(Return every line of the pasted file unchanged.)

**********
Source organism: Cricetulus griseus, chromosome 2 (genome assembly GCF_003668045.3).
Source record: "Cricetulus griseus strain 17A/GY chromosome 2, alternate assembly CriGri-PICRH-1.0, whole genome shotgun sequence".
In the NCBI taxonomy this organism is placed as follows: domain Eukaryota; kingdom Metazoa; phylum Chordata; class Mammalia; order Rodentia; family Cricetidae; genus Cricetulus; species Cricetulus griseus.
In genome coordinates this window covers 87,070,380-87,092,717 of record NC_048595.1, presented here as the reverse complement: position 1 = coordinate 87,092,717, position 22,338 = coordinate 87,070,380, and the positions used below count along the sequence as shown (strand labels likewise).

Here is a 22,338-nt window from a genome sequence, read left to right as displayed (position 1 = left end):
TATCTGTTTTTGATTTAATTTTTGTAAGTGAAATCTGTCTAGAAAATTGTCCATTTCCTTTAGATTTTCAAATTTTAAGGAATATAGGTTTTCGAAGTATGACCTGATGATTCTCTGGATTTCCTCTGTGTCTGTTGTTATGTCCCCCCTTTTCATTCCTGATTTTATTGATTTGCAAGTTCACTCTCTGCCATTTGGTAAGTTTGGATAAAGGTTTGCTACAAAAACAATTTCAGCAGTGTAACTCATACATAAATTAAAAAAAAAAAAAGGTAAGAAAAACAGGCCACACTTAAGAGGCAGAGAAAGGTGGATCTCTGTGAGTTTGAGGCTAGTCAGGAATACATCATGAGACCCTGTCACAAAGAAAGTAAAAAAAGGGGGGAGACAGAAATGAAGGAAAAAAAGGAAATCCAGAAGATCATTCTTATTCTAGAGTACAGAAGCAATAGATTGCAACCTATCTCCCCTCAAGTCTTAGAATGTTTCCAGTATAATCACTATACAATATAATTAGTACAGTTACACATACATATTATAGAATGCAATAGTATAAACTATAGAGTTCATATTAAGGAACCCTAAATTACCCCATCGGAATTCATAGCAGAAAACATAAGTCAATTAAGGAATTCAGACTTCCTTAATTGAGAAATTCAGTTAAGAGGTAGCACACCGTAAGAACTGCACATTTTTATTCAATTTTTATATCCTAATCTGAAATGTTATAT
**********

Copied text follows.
Source organism: Cricetulus griseus, chromosome 2 (genome assembly GCF_003668045.3).
Source record: "Cricetulus griseus strain 17A/GY chromosome 2, alternate assembly CriGri-PICRH-1.0, whole genome shotgun sequence".
In the NCBI taxonomy this organism is placed as follows: domain Eukaryota; kingdom Metazoa; phylum Chordata; class Mammalia; order Rodentia; family Cricetidae; genus Cricetulus; species Cricetulus griseus.
In genome coordinates this window covers 87,070,380-87,092,717 of record NC_048595.1, presented here as the reverse complement: position 1 = coordinate 87,092,717, position 22,338 = coordinate 87,070,380, and the positions used below count along the sequence as shown (strand labels likewise).

Here is a 22,338-nt window from a genome sequence, read left to right as displayed (position 1 = left end):
TATCTGTTTTTGATTTAATTTTTGTAAGTGAAATCTGTCTAGAAAATTGTCCATTTCCTTTAGATTTTCAAATTTTAAGGAATATAGGTTTTCGAAGTATGACCTGATGATTCTCTGGATTTCCTCTGTGTCTGTTGTTATGTCCCCCCTTTTCATTCCTGATTTTATTGATTTGCAAGTTCACTCTCTGCCATTTGGTAAGTTTGGATAAAGGTTTGCTACAAAAACAATTTCAGCAGTGTAACTCATACATAAATTAAAAAAAAAAAAAGGTAAGAAAAACAGGCCACACTTAAGAGGCAGAGAAAGGTGGATCTCTGTGAGTTTGAGGCTAGTCAGGAATACATCATGAGACCCTGTCACAAAGAAAGTAAAAAAAGGGGGGAGACAGAAATGAAGGAAAAAAAGGAAATCCAGAAGATCATTCTTATTCTAGAGTACAGAAGCAATAGATTGCAACCTATCTCCCCTCAAGTCTTAGAATGTTTCCAGTATAATCACTATACAATATAATTAGTACAGTTACACATACATATTATAGAATGCAATAGTATAAACTATAGAGTTCATATTAAGGAACCCTAAATTACCCCATCGGAATTCATAGCAGAAAACATAAGTCAATTAAGGAATTCAGACTTCCTTAATTGAGAAATTCAGTTAAGAGGTAGCACACCGTAAGAACTGCACATTTTTATTCAATTTTTATATCCTAATCTGAAATGTTATAT